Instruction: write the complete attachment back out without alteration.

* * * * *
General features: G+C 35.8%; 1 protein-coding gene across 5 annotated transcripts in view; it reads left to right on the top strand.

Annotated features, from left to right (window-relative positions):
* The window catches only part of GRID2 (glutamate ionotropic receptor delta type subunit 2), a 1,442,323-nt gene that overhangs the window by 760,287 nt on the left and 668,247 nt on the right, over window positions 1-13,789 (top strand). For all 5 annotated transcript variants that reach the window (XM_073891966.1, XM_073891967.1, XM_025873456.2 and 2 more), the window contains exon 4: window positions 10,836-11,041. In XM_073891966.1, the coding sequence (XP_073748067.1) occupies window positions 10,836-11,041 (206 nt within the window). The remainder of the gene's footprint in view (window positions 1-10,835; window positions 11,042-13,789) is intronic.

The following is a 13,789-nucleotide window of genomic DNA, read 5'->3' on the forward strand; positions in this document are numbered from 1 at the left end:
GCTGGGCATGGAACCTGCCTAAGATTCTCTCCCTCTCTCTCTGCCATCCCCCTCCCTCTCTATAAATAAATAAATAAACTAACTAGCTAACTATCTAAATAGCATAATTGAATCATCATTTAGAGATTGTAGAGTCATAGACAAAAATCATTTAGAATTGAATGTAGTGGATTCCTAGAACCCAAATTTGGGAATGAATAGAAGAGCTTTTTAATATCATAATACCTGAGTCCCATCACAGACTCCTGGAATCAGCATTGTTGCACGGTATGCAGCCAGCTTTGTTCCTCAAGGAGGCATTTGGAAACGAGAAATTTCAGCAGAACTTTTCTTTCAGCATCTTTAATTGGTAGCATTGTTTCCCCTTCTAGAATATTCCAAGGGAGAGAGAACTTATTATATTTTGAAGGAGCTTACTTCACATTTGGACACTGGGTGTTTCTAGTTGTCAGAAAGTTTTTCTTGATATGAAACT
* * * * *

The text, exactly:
General features: G+C 35.8%; 1 protein-coding gene across 5 annotated transcripts in view; it reads left to right on the top strand.

Annotated features, from left to right (window-relative positions):
* The window catches only part of GRID2 (glutamate ionotropic receptor delta type subunit 2), a 1,442,323-nt gene that overhangs the window by 760,287 nt on the left and 668,247 nt on the right, over window positions 1-13,789 (top strand). For all 5 annotated transcript variants that reach the window (XM_073891966.1, XM_073891967.1, XM_025873456.2 and 2 more), the window contains exon 4: window positions 10,836-11,041. In XM_073891966.1, the coding sequence (XP_073748067.1) occupies window positions 10,836-11,041 (206 nt within the window). The remainder of the gene's footprint in view (window positions 1-10,835; window positions 11,042-13,789) is intronic.

The following is a 13,789-nucleotide window of genomic DNA, read 5'->3' on the forward strand; positions in this document are numbered from 1 at the left end:
GCTGGGCATGGAACCTGCCTAAGATTCTCTCCCTCTCTCTCTGCCATCCCCCTCCCTCTCTATAAATAAATAAATAAACTAACTAGCTAACTATCTAAATAGCATAATTGAATCATCATTTAGAGATTGTAGAGTCATAGACAAAAATCATTTAGAATTGAATGTAGTGGATTCCTAGAACCCAAATTTGGGAATGAATAGAAGAGCTTTTTAATATCATAATACCTGAGTCCCATCACAGACTCCTGGAATCAGCATTGTTGCACGGTATGCAGCCAGCTTTGTTCCTCAAGGAGGCATTTGGAAACGAGAAATTTCAGCAGAACTTTTCTTTCAGCATCTTTAATTGGTAGCATTGTTTCCCCTTCTAGAATATTCCAAGGGAGAGAGAACTTATTATATTTTGAAGGAGCTTACTTCACATTTGGACACTGGGTGTTTCTAGTTGTCAGAAAGTTTTTCTTGATATGAAACT